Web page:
For the second time, the “German Tuberous Sclerosis Foundation” has awarded the 10,000-Euro prize for research. This year, the prize was awarded to the scientist and head of the Laboratory for Metabolic Signaling Prof. Dr. Kathrin Thedieck. Prof. Thedieck works at the University Medical Center Groningen (UMCG) and the European Medical School Oldenburg-Groningen (EMS), jointly led by the universities of Oldenburg and Groningen. The recipient was selected by an expert jury chaired by the chairman of the board of the Charité Berlin, Prof. Dr. Carl Max Einhäupl. The award ceremony was held by Prof. Dr. Carl Max Einhäupl together with the founders of the German Tuberous Sclerosis Foundation, Anke Koch and her husband Roland Koch, former Prime Minister of Hessen, and today’s Chairman of UBS Europe SE. Both had decided in 2012 to strengthen their commitment in the fight against tuberous sclerosis and therefore found the Tuberous Sclerosis Foundation.
“By awarding the research prize, we would like to promote research into the disease and, above all, advance the development of novel treatment options. Furthermore, we want to increase awareness about this disease, which is still unknown to many people today.”, the couple said. Tuberous sclerosis (TSC) is a complex system disease with tumor-like changes in almost all organs of the human body. Most patients suffer from epileptic seizures and mental disability, often associated with behavioral disorders such as autism. In addition, there are tumors in the heart, brain, kidneys and lungs as well as skin manifestations. Until now, the disease is not curable and only the symptoms can be treated. One of 6,000 newborns suffers from tuberous sclerosis. As research incentives for pharmaceutical companies are low due to the scarcity of the disease, the development of treatment approaches still requires great efforts.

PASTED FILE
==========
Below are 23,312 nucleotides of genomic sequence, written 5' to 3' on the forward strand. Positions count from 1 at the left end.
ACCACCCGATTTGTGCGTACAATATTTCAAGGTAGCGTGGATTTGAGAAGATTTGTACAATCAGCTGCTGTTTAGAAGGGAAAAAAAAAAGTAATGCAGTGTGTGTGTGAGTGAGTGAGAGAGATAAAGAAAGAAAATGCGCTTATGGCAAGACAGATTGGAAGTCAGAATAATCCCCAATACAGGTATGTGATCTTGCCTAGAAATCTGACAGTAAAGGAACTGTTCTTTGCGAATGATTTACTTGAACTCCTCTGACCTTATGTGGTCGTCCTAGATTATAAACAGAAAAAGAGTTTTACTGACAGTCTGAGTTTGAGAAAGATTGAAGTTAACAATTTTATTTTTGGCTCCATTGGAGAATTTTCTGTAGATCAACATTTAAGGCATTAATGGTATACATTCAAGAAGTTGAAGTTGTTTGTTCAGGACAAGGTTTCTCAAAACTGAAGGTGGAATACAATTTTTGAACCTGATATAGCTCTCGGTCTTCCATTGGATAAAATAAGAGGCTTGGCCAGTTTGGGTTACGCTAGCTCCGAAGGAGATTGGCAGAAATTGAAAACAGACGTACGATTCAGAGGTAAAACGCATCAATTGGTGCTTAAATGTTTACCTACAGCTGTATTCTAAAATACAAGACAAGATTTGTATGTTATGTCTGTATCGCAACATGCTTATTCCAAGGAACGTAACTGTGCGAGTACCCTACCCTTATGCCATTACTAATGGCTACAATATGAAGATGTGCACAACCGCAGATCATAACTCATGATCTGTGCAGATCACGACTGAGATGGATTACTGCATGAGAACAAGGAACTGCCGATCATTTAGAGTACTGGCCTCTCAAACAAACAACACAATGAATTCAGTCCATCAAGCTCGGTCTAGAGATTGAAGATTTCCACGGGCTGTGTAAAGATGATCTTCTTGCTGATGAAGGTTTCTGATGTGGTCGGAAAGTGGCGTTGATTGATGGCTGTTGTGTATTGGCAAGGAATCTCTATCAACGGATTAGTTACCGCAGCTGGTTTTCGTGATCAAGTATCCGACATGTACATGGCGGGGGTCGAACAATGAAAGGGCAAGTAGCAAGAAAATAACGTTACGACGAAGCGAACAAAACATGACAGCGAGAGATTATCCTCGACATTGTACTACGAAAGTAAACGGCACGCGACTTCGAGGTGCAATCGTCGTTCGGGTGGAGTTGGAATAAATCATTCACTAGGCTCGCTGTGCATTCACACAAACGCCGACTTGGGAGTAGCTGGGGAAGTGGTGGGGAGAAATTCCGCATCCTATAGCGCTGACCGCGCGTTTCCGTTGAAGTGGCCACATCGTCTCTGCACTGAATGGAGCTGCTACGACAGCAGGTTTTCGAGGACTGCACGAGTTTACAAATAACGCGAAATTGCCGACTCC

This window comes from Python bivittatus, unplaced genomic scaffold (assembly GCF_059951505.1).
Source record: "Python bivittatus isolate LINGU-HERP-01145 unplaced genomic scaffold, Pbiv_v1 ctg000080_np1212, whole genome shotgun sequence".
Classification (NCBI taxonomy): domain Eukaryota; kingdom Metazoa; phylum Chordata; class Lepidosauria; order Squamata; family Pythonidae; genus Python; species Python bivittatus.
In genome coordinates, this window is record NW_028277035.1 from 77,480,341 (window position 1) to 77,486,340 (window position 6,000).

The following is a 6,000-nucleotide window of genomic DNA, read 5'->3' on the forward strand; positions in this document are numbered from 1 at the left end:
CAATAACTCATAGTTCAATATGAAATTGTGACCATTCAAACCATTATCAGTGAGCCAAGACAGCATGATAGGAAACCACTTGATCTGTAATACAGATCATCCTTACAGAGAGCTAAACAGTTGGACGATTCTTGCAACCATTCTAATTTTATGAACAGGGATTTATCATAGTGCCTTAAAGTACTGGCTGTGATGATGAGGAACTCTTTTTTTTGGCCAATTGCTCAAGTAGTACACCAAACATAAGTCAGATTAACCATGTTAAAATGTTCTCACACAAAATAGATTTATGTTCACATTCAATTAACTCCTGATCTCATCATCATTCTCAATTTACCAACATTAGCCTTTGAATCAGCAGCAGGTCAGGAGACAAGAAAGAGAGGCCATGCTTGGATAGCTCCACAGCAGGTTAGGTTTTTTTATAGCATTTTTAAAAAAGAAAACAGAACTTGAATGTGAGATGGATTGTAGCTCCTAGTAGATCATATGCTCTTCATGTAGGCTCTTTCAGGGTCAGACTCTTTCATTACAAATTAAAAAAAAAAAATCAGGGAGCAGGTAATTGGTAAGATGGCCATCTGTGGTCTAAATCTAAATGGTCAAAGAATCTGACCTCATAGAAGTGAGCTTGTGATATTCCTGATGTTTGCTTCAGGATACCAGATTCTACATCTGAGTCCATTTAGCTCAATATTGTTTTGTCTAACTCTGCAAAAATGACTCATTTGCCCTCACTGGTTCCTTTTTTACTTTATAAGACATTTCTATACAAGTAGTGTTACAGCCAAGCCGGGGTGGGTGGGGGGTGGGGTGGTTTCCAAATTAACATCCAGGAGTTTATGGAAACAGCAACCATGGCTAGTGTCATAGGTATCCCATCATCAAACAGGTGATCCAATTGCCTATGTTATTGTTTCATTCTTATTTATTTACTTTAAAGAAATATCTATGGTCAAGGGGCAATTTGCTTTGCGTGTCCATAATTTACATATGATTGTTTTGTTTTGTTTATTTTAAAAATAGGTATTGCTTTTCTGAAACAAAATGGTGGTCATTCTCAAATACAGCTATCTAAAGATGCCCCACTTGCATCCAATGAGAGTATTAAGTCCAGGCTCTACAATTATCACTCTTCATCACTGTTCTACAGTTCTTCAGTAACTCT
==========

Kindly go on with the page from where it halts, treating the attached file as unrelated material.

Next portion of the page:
This year’s awardee, Prof. Dr. Kathrin Thedieck, is dedicated to this challenge as a part of her research. She investigates the disease with a particular focus on new signaling and metabolic pathways that are altered in TSC and represent potential points of intervention for new therapies. An important step in this direction was the discovery of the involvement of the TGF-β signaling pathway in cellular changes following loss of the TSC1 and TSC2 genes that trigger TSC disease. Thedieck and her coworkers are currently investigating whether and how their discovery can be translated into new treatment strategies for TSC, for example in tumour therapy. “Being awarded the Research Prize of the German TS Foundation is a great honor and recognition of the efforts and achievements of recent years. It was the effort of our entire team, especially Dr. Antje Thien and Mirja Tamara Prentzell, who enabled this success.”, said the prize-winner. With her research project “The TGF-β beta signaling pathway as a novel therapeutic target for TSC”, she was able to conquer the other applicants and convince the expert jury. The prize money of 10,000 euros is freely available to her as part of her research work.
25 years ago, parents of children suffering from disabilities caused by TSC founded a self-help group. Anke Koch has been a sponsor of the self-help association Tuberöse Sclerose Deutschland eV (TSDeV) since 1999 and her husband Roland Koch also took over the patronage in September 2010, after his departure from the post of Hessian Prime Minister. In 2012, both decided to expand their commitment and found the “German Tuberous Sclerosis Foundation”. In the meantime, the association und foundation have succeeded in establishing a nationwide network for counseling and medical care, enabling provision of rapid and local assistance by specialists. This includes recreational and social activities.